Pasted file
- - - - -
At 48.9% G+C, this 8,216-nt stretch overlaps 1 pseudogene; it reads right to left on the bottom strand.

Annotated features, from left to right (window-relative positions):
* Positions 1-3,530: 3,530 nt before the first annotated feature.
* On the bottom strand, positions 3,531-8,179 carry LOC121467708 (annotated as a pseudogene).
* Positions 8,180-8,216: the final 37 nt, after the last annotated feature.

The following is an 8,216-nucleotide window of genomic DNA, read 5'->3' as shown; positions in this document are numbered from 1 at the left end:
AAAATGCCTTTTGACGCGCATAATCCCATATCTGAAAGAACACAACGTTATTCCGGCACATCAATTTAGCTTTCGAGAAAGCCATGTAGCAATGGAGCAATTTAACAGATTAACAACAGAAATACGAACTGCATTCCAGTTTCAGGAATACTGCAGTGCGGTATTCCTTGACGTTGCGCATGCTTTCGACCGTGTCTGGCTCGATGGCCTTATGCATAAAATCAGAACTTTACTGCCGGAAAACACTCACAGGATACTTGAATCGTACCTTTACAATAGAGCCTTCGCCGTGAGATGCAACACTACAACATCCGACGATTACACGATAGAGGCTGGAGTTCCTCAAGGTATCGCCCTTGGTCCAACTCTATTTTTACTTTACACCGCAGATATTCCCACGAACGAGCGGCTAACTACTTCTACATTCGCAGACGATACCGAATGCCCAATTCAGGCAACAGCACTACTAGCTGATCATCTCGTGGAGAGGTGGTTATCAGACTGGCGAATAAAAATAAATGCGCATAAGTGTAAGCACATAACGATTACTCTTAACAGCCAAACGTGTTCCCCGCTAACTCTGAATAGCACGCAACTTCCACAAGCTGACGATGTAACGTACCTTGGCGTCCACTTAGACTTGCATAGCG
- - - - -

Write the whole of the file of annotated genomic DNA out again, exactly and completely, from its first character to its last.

At 48.9% G+C, this 8,216-nt stretch overlaps 1 pseudogene; it reads right to left on the bottom strand.

Annotated features, from left to right (window-relative positions):
* Positions 1-3,530: 3,530 nt before the first annotated feature.
* On the bottom strand, positions 3,531-8,179 carry LOC121467708 (annotated as a pseudogene).
* Positions 8,180-8,216: the final 37 nt, after the last annotated feature.

The following is an 8,216-nucleotide window of genomic DNA, read 5'->3' as shown; positions in this document are numbered from 1 at the left end:
AAAATGCCTTTTGACGCGCATAATCCCATATCTGAAAGAACACAACGTTATTCCGGCACATCAATTTAGCTTTCGAGAAAGCCATGTAGCAATGGAGCAATTTAACAGATTAACAACAGAAATACGAACTGCATTCCAGTTTCAGGAATACTGCAGTGCGGTATTCCTTGACGTTGCGCATGCTTTCGACCGTGTCTGGCTCGATGGCCTTATGCATAAAATCAGAACTTTACTGCCGGAAAACACTCACAGGATACTTGAATCGTACCTTTACAATAGAGCCTTCGCCGTGAGATGCAACACTACAACATCCGACGATTACACGATAGAGGCTGGAGTTCCTCAAGGTATCGCCCTTGGTCCAACTCTATTTTTACTTTACACCGCAGATATTCCCACGAACGAGCGGCTAACTACTTCTACATTCGCAGACGATACCGAATGCCCAATTCAGGCAACAGCACTACTAGCTGATCATCTCGTGGAGAGGTGGTTATCAGACTGGCGAATAAAAATAAATGCGCATAAGTGTAAGCACATAACGATTACTCTTAACAGCCAAACGTGTTCCCCGCTAACTCTGAATAGCACGCAACTTCCACAAGCTGACGATGTAACGTACCTTGGCGTCCACTTAGACTTGCATAGCG